Everyone is excited for the 2016 Ghostbusters reboot! Even those who hate the relaunch beyond reason and have made a career of downvoting its trailers while yelling at people on the internet are still excited ... "from a certain point of view," according to ghost Obi-Wan Kenobi.
But today there is no joy in Mudville if you mean Mudville, China, because the new Ghostbusters film will not be released there. "Wuh-wuh-wuh-what?!" you might ask. And that's why we have articles on the internet, friend. To answer your stutter spurts. That's why we're here.
One possible reason is that China has some pretty strict censorship guidelines, one in particular that comes down pretty heavily against films that "promote cults or superstition." This kind of limitation originates from China's more secular, Communist era, but that doesn't mean Chinese regulators don't still lean on those rules when it suits them. For example, regulators denied Disney's Pirates of the Caribbean: Dead Man's Chest because its depiction of ghosts and cannibalism was deemed was too realistic. I would've banned that movie for not being very good, but that's why they call me Moviessolini. Don't be mad -- the trains would run on time and you never would've seen Blues Brothers 2000 if I were in charge!
Execs were likely concerned about this potential money-draining eventuality. The proof for this fear can be found in a change to the Chinese title for the film. The 1984 original was titled Ghost Catcher Dare Die Team (as was its sequel), but the 2016 Ghostbusters was dubbed Super Power Dare Die Team instead.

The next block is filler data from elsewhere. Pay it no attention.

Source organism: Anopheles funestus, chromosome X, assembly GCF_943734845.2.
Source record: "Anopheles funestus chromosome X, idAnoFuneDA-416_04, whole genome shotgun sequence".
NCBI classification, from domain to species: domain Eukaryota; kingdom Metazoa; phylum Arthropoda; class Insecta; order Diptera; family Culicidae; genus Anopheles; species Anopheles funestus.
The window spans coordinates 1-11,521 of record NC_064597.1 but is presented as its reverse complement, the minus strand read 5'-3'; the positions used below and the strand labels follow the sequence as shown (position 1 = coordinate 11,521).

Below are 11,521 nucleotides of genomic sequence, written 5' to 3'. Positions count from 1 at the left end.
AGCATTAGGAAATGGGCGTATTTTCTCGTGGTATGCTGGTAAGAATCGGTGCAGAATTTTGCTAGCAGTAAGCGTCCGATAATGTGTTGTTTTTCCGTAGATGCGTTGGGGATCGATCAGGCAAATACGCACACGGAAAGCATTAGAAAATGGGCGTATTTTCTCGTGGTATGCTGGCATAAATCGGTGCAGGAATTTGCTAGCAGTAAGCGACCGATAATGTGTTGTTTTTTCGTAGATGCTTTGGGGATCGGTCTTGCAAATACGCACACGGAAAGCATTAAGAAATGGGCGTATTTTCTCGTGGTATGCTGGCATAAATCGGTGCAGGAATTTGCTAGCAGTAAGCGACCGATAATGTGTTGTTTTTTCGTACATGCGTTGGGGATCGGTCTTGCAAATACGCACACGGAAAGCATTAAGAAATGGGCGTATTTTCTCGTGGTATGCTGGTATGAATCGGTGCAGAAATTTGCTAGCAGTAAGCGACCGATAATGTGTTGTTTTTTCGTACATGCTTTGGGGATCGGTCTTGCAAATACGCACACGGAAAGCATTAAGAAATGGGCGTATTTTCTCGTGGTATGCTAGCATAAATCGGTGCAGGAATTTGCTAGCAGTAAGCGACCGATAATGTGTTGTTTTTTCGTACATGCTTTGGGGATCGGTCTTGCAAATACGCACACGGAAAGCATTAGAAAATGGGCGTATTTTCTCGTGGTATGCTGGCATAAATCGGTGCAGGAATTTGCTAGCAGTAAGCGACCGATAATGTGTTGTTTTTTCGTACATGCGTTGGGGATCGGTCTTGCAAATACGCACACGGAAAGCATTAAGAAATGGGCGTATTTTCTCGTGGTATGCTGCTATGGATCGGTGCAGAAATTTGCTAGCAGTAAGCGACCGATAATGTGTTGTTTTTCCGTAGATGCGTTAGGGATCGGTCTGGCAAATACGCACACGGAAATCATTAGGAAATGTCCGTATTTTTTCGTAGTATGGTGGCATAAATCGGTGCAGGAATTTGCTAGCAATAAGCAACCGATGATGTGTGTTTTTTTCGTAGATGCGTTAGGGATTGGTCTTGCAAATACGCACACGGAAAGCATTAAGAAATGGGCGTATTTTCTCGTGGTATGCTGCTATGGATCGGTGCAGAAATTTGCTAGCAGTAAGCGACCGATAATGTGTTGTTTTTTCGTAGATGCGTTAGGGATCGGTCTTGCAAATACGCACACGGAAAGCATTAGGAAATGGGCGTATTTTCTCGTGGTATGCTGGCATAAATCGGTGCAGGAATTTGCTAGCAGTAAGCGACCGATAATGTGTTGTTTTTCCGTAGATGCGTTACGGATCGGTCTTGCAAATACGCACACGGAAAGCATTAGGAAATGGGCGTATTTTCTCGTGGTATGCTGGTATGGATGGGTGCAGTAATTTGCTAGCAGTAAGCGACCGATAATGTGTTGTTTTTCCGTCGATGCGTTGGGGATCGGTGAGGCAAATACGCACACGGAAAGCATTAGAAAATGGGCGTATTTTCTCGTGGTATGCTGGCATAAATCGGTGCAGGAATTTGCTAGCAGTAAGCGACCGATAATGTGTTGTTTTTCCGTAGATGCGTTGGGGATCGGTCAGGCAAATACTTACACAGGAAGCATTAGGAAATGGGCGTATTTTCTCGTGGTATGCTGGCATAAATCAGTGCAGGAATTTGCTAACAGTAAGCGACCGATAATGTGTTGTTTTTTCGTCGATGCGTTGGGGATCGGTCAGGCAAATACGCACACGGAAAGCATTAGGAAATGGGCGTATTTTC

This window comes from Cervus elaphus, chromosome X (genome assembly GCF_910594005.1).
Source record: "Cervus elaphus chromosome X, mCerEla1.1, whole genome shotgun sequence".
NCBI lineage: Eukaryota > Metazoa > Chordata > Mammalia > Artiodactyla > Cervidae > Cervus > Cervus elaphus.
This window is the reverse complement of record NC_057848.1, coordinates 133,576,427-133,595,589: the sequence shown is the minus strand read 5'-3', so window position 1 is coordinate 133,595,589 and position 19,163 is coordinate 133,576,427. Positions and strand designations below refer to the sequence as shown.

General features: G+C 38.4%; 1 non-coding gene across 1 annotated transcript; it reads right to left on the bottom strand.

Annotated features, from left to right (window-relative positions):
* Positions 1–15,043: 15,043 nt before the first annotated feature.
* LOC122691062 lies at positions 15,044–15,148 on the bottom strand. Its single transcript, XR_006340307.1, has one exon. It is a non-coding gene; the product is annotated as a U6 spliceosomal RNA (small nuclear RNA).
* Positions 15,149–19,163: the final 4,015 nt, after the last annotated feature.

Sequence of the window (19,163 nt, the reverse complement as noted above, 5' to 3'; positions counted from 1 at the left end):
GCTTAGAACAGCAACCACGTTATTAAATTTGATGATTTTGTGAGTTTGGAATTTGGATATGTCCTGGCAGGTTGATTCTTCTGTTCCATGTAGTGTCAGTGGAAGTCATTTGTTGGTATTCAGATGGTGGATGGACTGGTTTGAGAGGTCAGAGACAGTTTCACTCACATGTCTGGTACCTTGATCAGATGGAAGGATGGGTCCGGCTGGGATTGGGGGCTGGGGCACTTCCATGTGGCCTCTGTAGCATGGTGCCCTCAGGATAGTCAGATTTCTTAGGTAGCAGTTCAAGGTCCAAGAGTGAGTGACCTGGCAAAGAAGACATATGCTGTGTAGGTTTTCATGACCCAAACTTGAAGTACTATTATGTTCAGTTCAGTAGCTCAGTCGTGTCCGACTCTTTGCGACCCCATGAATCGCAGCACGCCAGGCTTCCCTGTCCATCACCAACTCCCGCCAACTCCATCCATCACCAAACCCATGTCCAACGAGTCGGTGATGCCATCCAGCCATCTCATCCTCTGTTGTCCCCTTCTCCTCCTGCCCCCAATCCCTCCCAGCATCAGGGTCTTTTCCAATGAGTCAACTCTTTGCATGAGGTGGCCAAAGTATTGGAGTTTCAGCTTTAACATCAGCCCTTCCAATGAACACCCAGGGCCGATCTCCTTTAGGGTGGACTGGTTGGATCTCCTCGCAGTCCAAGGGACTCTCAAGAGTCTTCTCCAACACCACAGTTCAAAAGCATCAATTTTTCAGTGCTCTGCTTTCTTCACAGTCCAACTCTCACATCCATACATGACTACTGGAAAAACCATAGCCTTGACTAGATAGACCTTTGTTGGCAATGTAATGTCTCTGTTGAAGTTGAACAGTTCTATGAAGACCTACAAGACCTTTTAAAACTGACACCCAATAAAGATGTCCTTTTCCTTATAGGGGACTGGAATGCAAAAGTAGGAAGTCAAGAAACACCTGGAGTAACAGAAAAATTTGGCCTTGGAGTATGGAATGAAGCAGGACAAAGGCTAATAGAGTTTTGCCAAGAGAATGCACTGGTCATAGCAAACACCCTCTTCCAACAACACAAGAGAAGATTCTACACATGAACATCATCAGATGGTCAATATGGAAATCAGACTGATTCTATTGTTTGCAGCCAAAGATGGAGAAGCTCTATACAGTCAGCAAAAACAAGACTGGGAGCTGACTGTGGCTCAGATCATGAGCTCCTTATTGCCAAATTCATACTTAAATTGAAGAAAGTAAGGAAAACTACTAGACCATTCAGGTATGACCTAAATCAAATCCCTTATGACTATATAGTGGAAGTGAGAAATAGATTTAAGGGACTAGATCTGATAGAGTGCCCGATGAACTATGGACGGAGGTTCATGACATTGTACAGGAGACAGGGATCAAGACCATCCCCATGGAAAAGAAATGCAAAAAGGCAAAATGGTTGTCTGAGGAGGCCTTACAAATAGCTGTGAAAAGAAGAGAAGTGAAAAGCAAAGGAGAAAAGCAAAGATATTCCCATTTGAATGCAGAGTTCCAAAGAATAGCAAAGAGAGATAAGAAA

But it seems that Hail Mary might have been pointless, because regulations are likely a secondary reason for denying Chinese distribution. The first? China ain't afraid of no ghost! Or, put another way, China ain't that into no ghost!
Sources close to China Film Co., which is the dominant state-owned film body handling import and release of foriegn films, have claimed, "It's been confirmed that Ghostbusters won't be coming to China, because they think it's not really that attractive to Chinese audiences." The executive went on to admit that "Most of the Chinese audience didn't see the first and second movies, so they don't think there's much market for it here."
There's even rumors that Chinese distribution is such a pointless endeavor that Sony never actually bothered to submit the new Ghostbusters to Chinese regulators at all.
With mixed reviews and an overwhelming negative response from some classic Ghostbusters fans, Sony's reboot has been in a bit of a tailspin for some time now. There is currently an estimated domestic opening weekend of anywhere from $38 million to $50 million, but that won't touch the $144 million production budget, to say nothing of the millions spent on marketing.
Only time will tell how 2016's Ghostbusters will perform, but this latest news certainly won't do Sony, or their hope to reboot this franchise, any favors.
(via The Hollywood Reporter)